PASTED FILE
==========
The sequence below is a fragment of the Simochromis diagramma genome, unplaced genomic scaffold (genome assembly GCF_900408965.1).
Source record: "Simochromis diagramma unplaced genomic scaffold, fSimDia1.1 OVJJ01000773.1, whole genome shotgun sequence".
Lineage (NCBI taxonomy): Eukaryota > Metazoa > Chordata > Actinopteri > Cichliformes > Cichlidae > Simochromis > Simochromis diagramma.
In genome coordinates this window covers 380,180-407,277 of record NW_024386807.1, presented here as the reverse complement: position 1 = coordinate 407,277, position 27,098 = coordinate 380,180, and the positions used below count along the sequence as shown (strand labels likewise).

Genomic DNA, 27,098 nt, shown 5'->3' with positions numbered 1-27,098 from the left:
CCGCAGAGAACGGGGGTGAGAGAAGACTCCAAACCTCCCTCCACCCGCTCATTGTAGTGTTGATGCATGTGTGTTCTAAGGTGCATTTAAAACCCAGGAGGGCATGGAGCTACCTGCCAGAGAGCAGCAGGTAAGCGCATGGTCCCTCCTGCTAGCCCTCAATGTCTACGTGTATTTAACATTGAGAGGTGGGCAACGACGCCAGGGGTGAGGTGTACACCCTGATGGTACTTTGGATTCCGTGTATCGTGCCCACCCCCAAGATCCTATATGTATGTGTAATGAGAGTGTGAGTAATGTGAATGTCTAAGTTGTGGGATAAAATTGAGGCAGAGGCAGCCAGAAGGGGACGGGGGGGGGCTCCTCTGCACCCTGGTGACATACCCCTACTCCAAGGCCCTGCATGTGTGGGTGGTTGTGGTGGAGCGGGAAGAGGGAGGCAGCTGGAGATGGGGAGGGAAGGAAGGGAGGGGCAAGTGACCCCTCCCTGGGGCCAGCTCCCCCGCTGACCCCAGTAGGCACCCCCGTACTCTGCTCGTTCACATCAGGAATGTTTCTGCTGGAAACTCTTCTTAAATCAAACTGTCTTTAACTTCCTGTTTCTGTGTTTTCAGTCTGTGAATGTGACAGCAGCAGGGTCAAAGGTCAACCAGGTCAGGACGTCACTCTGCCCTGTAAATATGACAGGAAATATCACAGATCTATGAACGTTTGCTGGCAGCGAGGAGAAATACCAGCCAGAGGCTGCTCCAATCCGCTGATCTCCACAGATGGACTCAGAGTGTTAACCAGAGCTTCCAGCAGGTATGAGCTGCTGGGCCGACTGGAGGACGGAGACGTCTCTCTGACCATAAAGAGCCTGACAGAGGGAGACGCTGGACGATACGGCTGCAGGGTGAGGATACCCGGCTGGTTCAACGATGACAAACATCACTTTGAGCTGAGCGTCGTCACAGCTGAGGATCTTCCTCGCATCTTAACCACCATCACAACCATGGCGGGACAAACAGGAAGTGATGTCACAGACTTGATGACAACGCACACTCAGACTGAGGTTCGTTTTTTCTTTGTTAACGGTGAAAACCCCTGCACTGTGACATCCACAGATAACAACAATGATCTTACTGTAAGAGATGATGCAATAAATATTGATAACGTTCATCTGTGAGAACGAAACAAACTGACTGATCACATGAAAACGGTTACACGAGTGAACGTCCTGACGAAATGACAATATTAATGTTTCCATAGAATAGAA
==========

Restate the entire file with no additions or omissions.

The sequence below is a fragment of the Simochromis diagramma genome, unplaced genomic scaffold (genome assembly GCF_900408965.1).
Source record: "Simochromis diagramma unplaced genomic scaffold, fSimDia1.1 OVJJ01000773.1, whole genome shotgun sequence".
Lineage (NCBI taxonomy): Eukaryota > Metazoa > Chordata > Actinopteri > Cichliformes > Cichlidae > Simochromis > Simochromis diagramma.
In genome coordinates this window covers 380,180-407,277 of record NW_024386807.1, presented here as the reverse complement: position 1 = coordinate 407,277, position 27,098 = coordinate 380,180, and the positions used below count along the sequence as shown (strand labels likewise).

Genomic DNA, 27,098 nt, shown 5'->3' with positions numbered 1-27,098 from the left:
CCGCAGAGAACGGGGGTGAGAGAAGACTCCAAACCTCCCTCCACCCGCTCATTGTAGTGTTGATGCATGTGTGTTCTAAGGTGCATTTAAAACCCAGGAGGGCATGGAGCTACCTGCCAGAGAGCAGCAGGTAAGCGCATGGTCCCTCCTGCTAGCCCTCAATGTCTACGTGTATTTAACATTGAGAGGTGGGCAACGACGCCAGGGGTGAGGTGTACACCCTGATGGTACTTTGGATTCCGTGTATCGTGCCCACCCCCAAGATCCTATATGTATGTGTAATGAGAGTGTGAGTAATGTGAATGTCTAAGTTGTGGGATAAAATTGAGGCAGAGGCAGCCAGAAGGGGACGGGGGGGGGCTCCTCTGCACCCTGGTGACATACCCCTACTCCAAGGCCCTGCATGTGTGGGTGGTTGTGGTGGAGCGGGAAGAGGGAGGCAGCTGGAGATGGGGAGGGAAGGAAGGGAGGGGCAAGTGACCCCTCCCTGGGGCCAGCTCCCCCGCTGACCCCAGTAGGCACCCCCGTACTCTGCTCGTTCACATCAGGAATGTTTCTGCTGGAAACTCTTCTTAAATCAAACTGTCTTTAACTTCCTGTTTCTGTGTTTTCAGTCTGTGAATGTGACAGCAGCAGGGTCAAAGGTCAACCAGGTCAGGACGTCACTCTGCCCTGTAAATATGACAGGAAATATCACAGATCTATGAACGTTTGCTGGCAGCGAGGAGAAATACCAGCCAGAGGCTGCTCCAATCCGCTGATCTCCACAGATGGACTCAGAGTGTTAACCAGAGCTTCCAGCAGGTATGAGCTGCTGGGCCGACTGGAGGACGGAGACGTCTCTCTGACCATAAAGAGCCTGACAGAGGGAGACGCTGGACGATACGGCTGCAGGGTGAGGATACCCGGCTGGTTCAACGATGACAAACATCACTTTGAGCTGAGCGTCGTCACAGCTGAGGATCTTCCTCGCATCTTAACCACCATCACAACCATGGCGGGACAAACAGGAAGTGATGTCACAGACTTGATGACAACGCACACTCAGACTGAGGTTCGTTTTTTCTTTGTTAACGGTGAAAACCCCTGCACTGTGACATCCACAGATAACAACAATGATCTTACTGTAAGAGATGATGCAATAAATATTGATAACGTTCATCTGTGAGAACGAAACAAACTGACTGATCACATGAAAACGGTTACACGAGTGAACGTCCTGACGAAATGACAATATTAATGTTTCCATAGAATAGAA